Not yet a hurricane, Tropical Storm Isaac — after killing at least three in Haiti — churned Saturday evening along the north coast of Cuba toward Key West with the likelihood of a glancing blow to Miami-Dade.
With the threat that the storm could hit the Florida Keys as a possible Category 1 hurricane, Florida Gov. Rick Scott issued a state of emergency as the Republican National Convention announced that events in Tampa would be postponed until Tuesday.
In South Florida, local officials announced that schools will close Monday in Monroe, Miami-Dade and Broward counties. In the Lower Keys, which boasts a high transient population, at least 35 people had checked into a hurricane shelter at Key West High School on Saturday evening.
That included Delores Conway, who normally sleeps at a Stock Island homeless shelter. A hurricane brought Conway to Key West — after Wilma in 2005, she arrived looking for post-storm repair work.
The images of that storm were enough to convince her to play it safe at the shelter Saturday night.
“It looks like the safest place at the moment,” Conway said. “People showed me pictures they had taken where their houses were messed up and their cars were gone.”
Up in Miami-Dade, County Mayor Carlos Gimenez on Saturday afternoon issued an evacuation order for people living in mobile homes, unsafe buildings and homes in low-lying, flood-prone areas. The county opened three shelters in South Miami-Dade, and ordered non-essential county staff, about half of the 27,000 workforce, to remain at home Monday.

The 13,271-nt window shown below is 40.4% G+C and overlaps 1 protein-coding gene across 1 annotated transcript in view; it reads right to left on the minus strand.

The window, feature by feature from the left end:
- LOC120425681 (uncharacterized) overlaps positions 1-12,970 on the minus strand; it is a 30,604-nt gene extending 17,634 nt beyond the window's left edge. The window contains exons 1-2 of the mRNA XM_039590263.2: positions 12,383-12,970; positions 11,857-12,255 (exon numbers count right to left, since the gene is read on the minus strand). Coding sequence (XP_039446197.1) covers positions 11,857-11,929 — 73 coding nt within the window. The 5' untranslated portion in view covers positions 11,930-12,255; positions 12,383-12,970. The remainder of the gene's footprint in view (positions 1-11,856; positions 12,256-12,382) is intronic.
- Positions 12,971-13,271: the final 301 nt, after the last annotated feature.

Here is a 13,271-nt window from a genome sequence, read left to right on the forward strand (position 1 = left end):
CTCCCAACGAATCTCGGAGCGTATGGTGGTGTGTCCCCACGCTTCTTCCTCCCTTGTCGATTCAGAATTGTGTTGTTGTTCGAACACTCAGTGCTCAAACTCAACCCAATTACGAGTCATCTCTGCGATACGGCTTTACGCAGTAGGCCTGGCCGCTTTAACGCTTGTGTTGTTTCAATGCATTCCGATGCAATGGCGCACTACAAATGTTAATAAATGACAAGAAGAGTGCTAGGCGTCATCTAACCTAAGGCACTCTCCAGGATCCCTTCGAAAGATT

By 5 p.m. Saturday, according to the National Hurricane Center, the storm — with winds of about 60 miles per hour — had strengthened little as it hugged the north coast of Cuba. But Isaac’s core is slated to be near hurricane strength by early afternoon Sunday as the system chugs near Key West.
The Florida Keys and Southwest Florida remain under a hurricane warning, with Miami-Dade under a hurricane watch. Tropical storm warnings and watches were extended up the east coast to Suwannee River.
The northern coastline of Cuba, on Saturday evening, was feeling the brunt of Isaac’s weather.
Havana’s Meteorological Institute reported that the storm touched down in Maisi, a municipality east of Guantanamo Saturday afternoon.
Radio Baracoa reported that two homes in the island’s eastern most city of 48,000 had collapsed and that the storm surge had thrown up a lot of debris on its seaside Malecon boulevard and nearby streets.
But the storm’s drama fizzled at the U.S. Navy base at Guantánamo Bay, Cuba, where the military had scrapped this month’s Sept. 11 terror trial hearings and evacuated staff and observers from the crude compound called Camp Justice.
“The bad weather did not materialize here as tropical storm Isaac turned away and headed up the East coast of Cuba,” said Navy Capt. Robert Durand, the detention center spokesman.
The base did not report any damage or injuries in what amounted to a splash of summertime rain. Soldiers embarked on late-morning runs around the 45-square-mile base, while the base commander ordered the cafeterias reopened in time for 5:30 p.m. Saturday supper.
Forecasters believe the system’s jaunt over Cuba will be brief — and allow the storm more time to strengthen in the warm waters of the Florida Straits.